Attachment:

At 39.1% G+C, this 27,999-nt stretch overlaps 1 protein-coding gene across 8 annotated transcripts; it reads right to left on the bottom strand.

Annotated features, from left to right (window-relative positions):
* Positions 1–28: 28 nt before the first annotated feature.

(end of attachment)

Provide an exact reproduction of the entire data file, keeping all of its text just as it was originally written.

At 39.1% G+C, this 27,999-nt stretch overlaps 1 protein-coding gene across 8 annotated transcripts; it reads right to left on the bottom strand.

Annotated features, from left to right (window-relative positions):
* Positions 1–28: 28 nt before the first annotated feature.